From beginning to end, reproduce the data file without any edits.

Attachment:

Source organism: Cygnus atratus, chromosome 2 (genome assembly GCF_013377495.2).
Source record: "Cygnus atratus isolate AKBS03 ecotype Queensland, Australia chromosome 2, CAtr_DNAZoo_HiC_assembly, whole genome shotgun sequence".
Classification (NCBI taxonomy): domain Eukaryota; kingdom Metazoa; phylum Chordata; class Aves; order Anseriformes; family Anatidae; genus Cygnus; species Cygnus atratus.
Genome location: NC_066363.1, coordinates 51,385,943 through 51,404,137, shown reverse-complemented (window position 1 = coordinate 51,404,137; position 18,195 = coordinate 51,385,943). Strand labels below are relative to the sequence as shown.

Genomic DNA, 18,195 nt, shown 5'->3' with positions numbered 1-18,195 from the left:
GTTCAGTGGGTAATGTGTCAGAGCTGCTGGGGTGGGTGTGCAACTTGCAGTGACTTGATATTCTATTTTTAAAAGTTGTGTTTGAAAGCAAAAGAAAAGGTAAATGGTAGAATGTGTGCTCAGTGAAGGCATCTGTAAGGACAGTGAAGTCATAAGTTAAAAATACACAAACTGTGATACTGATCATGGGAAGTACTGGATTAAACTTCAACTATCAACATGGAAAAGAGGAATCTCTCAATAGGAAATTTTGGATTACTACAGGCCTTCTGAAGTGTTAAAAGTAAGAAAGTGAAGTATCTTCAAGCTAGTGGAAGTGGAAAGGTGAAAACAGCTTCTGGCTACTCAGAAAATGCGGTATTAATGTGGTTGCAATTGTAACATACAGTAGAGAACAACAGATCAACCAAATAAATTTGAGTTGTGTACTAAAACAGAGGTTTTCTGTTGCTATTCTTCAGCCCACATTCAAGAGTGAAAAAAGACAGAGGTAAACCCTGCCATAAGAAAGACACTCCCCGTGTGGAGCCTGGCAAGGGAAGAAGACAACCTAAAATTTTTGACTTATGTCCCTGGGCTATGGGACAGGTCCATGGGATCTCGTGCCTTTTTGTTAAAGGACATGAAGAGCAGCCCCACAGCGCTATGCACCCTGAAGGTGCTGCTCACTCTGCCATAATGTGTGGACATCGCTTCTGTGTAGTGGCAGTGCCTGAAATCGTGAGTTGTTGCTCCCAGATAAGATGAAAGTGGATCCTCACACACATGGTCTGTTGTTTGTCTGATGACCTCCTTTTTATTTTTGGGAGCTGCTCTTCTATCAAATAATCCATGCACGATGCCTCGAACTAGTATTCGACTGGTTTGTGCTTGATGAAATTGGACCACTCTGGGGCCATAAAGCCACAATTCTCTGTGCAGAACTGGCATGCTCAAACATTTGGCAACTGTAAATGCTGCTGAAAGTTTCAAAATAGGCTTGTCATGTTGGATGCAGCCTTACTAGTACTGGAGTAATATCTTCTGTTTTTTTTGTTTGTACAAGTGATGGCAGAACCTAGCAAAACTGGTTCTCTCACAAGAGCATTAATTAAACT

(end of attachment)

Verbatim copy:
Source organism: Cygnus atratus, chromosome 2 (genome assembly GCF_013377495.2).
Source record: "Cygnus atratus isolate AKBS03 ecotype Queensland, Australia chromosome 2, CAtr_DNAZoo_HiC_assembly, whole genome shotgun sequence".
Classification (NCBI taxonomy): domain Eukaryota; kingdom Metazoa; phylum Chordata; class Aves; order Anseriformes; family Anatidae; genus Cygnus; species Cygnus atratus.
Genome location: NC_066363.1, coordinates 51,385,943 through 51,404,137, shown reverse-complemented (window position 1 = coordinate 51,404,137; position 18,195 = coordinate 51,385,943). Strand labels below are relative to the sequence as shown.

Genomic DNA, 18,195 nt, shown 5'->3' with positions numbered 1-18,195 from the left:
GTTCAGTGGGTAATGTGTCAGAGCTGCTGGGGTGGGTGTGCAACTTGCAGTGACTTGATATTCTATTTTTAAAAGTTGTGTTTGAAAGCAAAAGAAAAGGTAAATGGTAGAATGTGTGCTCAGTGAAGGCATCTGTAAGGACAGTGAAGTCATAAGTTAAAAATACACAAACTGTGATACTGATCATGGGAAGTACTGGATTAAACTTCAACTATCAACATGGAAAAGAGGAATCTCTCAATAGGAAATTTTGGATTACTACAGGCCTTCTGAAGTGTTAAAAGTAAGAAAGTGAAGTATCTTCAAGCTAGTGGAAGTGGAAAGGTGAAAACAGCTTCTGGCTACTCAGAAAATGCGGTATTAATGTGGTTGCAATTGTAACATACAGTAGAGAACAACAGATCAACCAAATAAATTTGAGTTGTGTACTAAAACAGAGGTTTTCTGTTGCTATTCTTCAGCCCACATTCAAGAGTGAAAAAAGACAGAGGTAAACCCTGCCATAAGAAAGACACTCCCCGTGTGGAGCCTGGCAAGGGAAGAAGACAACCTAAAATTTTTGACTTATGTCCCTGGGCTATGGGACAGGTCCATGGGATCTCGTGCCTTTTTGTTAAAGGACATGAAGAGCAGCCCCACAGCGCTATGCACCCTGAAGGTGCTGCTCACTCTGCCATAATGTGTGGACATCGCTTCTGTGTAGTGGCAGTGCCTGAAATCGTGAGTTGTTGCTCCCAGATAAGATGAAAGTGGATCCTCACACACATGGTCTGTTGTTTGTCTGATGACCTCCTTTTTATTTTTGGGAGCTGCTCTTCTATCAAATAATCCATGCACGATGCCTCGAACTAGTATTCGACTGGTTTGTGCTTGATGAAATTGGACCACTCTGGGGCCATAAAGCCACAATTCTCTGTGCAGAACTGGCATGCTCAAACATTTGGCAACTGTAAATGCTGCTGAAAGTTTCAAAATAGGCTTGTCATGTTGGATGCAGCCTTACTAGTACTGGAGTAATATCTTCTGTTTTTTTTGTTTGTACAAGTGATGGCAGAACCTAGCAAAACTGGTTCTCTCACAAGAGCATTAATTAAACT